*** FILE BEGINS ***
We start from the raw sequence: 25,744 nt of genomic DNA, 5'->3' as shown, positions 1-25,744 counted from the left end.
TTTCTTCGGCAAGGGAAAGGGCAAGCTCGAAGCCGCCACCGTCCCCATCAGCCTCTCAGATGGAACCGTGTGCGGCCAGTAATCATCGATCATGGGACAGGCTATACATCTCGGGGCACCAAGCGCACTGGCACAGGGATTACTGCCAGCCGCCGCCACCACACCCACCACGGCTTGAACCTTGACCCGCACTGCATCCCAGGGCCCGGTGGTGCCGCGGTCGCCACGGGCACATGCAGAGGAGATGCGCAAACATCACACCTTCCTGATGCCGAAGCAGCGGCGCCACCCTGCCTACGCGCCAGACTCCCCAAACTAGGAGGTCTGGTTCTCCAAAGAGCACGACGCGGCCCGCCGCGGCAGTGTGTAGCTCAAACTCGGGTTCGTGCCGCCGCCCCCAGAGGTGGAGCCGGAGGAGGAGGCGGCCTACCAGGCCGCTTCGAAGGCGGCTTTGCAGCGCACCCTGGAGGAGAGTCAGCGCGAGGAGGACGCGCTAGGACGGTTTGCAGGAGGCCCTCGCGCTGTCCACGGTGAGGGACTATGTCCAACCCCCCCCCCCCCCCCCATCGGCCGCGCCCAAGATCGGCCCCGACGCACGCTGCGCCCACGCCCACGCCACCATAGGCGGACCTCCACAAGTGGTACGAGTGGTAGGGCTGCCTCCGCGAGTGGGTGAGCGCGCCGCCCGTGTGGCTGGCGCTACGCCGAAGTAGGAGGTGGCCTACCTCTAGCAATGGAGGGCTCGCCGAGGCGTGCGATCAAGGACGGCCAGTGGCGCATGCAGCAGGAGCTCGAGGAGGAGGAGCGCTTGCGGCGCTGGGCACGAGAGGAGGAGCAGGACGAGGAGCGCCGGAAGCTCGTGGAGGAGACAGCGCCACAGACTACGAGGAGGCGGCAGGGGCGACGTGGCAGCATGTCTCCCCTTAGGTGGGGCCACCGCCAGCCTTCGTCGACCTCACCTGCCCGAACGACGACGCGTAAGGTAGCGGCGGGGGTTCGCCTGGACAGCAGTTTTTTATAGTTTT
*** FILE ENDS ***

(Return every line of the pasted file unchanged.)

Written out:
We start from the raw sequence: 25,744 nt of genomic DNA, 5'->3' as shown, positions 1-25,744 counted from the left end.
TTTCTTCGGCAAGGGAAAGGGCAAGCTCGAAGCCGCCACCGTCCCCATCAGCCTCTCAGATGGAACCGTGTGCGGCCAGTAATCATCGATCATGGGACAGGCTATACATCTCGGGGCACCAAGCGCACTGGCACAGGGATTACTGCCAGCCGCCGCCACCACACCCACCACGGCTTGAACCTTGACCCGCACTGCATCCCAGGGCCCGGTGGTGCCGCGGTCGCCACGGGCACATGCAGAGGAGATGCGCAAACATCACACCTTCCTGATGCCGAAGCAGCGGCGCCACCCTGCCTACGCGCCAGACTCCCCAAACTAGGAGGTCTGGTTCTCCAAAGAGCACGACGCGGCCCGCCGCGGCAGTGTGTAGCTCAAACTCGGGTTCGTGCCGCCGCCCCCAGAGGTGGAGCCGGAGGAGGAGGCGGCCTACCAGGCCGCTTCGAAGGCGGCTTTGCAGCGCACCCTGGAGGAGAGTCAGCGCGAGGAGGACGCGCTAGGACGGTTTGCAGGAGGCCCTCGCGCTGTCCACGGTGAGGGACTATGTCCAACCCCCCCCCCCCCCCCCATCGGCCGCGCCCAAGATCGGCCCCGACGCACGCTGCGCCCACGCCCACGCCACCATAGGCGGACCTCCACAAGTGGTACGAGTGGTAGGGCTGCCTCCGCGAGTGGGTGAGCGCGCCGCCCGTGTGGCTGGCGCTACGCCGAAGTAGGAGGTGGCCTACCTCTAGCAATGGAGGGCTCGCCGAGGCGTGCGATCAAGGACGGCCAGTGGCGCATGCAGCAGGAGCTCGAGGAGGAGGAGCGCTTGCGGCGCTGGGCACGAGAGGAGGAGCAGGACGAGGAGCGCCGGAAGCTCGTGGAGGAGACAGCGCCACAGACTACGAGGAGGCGGCAGGGGCGACGTGGCAGCATGTCTCCCCTTAGGTGGGGCCACCGCCAGCCTTCGTCGACCTCACCTGCCCGAACGACGACGCGTAAGGTAGCGGCGGGGGTTCGCCTGGACAGCAGTTTTTTATAGTTTT